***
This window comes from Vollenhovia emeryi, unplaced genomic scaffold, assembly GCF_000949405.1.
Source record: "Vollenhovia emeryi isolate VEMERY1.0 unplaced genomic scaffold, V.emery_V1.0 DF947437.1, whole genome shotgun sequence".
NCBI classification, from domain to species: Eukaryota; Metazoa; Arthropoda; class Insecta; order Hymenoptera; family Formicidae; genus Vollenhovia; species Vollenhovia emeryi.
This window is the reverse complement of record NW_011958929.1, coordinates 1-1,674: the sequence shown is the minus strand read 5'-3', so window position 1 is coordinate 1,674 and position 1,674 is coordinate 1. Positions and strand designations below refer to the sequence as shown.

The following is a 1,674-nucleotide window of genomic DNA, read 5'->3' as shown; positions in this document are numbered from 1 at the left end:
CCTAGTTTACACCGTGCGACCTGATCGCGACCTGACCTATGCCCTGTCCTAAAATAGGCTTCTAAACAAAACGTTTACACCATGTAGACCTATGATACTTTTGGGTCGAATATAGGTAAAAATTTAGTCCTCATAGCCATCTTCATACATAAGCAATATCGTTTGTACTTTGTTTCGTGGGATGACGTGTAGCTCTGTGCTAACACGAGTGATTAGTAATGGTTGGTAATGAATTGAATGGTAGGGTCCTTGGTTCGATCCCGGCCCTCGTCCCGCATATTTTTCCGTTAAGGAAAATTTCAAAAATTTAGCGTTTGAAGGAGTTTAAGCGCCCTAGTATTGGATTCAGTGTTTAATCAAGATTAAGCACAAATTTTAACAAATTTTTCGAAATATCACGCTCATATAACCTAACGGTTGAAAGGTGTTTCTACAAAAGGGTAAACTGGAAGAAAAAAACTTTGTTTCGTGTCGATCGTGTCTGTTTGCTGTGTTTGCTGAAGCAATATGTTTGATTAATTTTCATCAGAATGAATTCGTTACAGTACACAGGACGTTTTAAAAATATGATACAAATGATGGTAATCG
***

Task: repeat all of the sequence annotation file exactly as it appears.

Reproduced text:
This window comes from Vollenhovia emeryi, unplaced genomic scaffold, assembly GCF_000949405.1.
Source record: "Vollenhovia emeryi isolate VEMERY1.0 unplaced genomic scaffold, V.emery_V1.0 DF947437.1, whole genome shotgun sequence".
NCBI classification, from domain to species: Eukaryota; Metazoa; Arthropoda; class Insecta; order Hymenoptera; family Formicidae; genus Vollenhovia; species Vollenhovia emeryi.
This window is the reverse complement of record NW_011958929.1, coordinates 1-1,674: the sequence shown is the minus strand read 5'-3', so window position 1 is coordinate 1,674 and position 1,674 is coordinate 1. Positions and strand designations below refer to the sequence as shown.

The following is a 1,674-nucleotide window of genomic DNA, read 5'->3' as shown; positions in this document are numbered from 1 at the left end:
CCTAGTTTACACCGTGCGACCTGATCGCGACCTGACCTATGCCCTGTCCTAAAATAGGCTTCTAAACAAAACGTTTACACCATGTAGACCTATGATACTTTTGGGTCGAATATAGGTAAAAATTTAGTCCTCATAGCCATCTTCATACATAAGCAATATCGTTTGTACTTTGTTTCGTGGGATGACGTGTAGCTCTGTGCTAACACGAGTGATTAGTAATGGTTGGTAATGAATTGAATGGTAGGGTCCTTGGTTCGATCCCGGCCCTCGTCCCGCATATTTTTCCGTTAAGGAAAATTTCAAAAATTTAGCGTTTGAAGGAGTTTAAGCGCCCTAGTATTGGATTCAGTGTTTAATCAAGATTAAGCACAAATTTTAACAAATTTTTCGAAATATCACGCTCATATAACCTAACGGTTGAAAGGTGTTTCTACAAAAGGGTAAACTGGAAGAAAAAAACTTTGTTTCGTGTCGATCGTGTCTGTTTGCTGTGTTTGCTGAAGCAATATGTTTGATTAATTTTCATCAGAATGAATTCGTTACAGTACACAGGACGTTTTAAAAATATGATACAAATGATGGTAATCG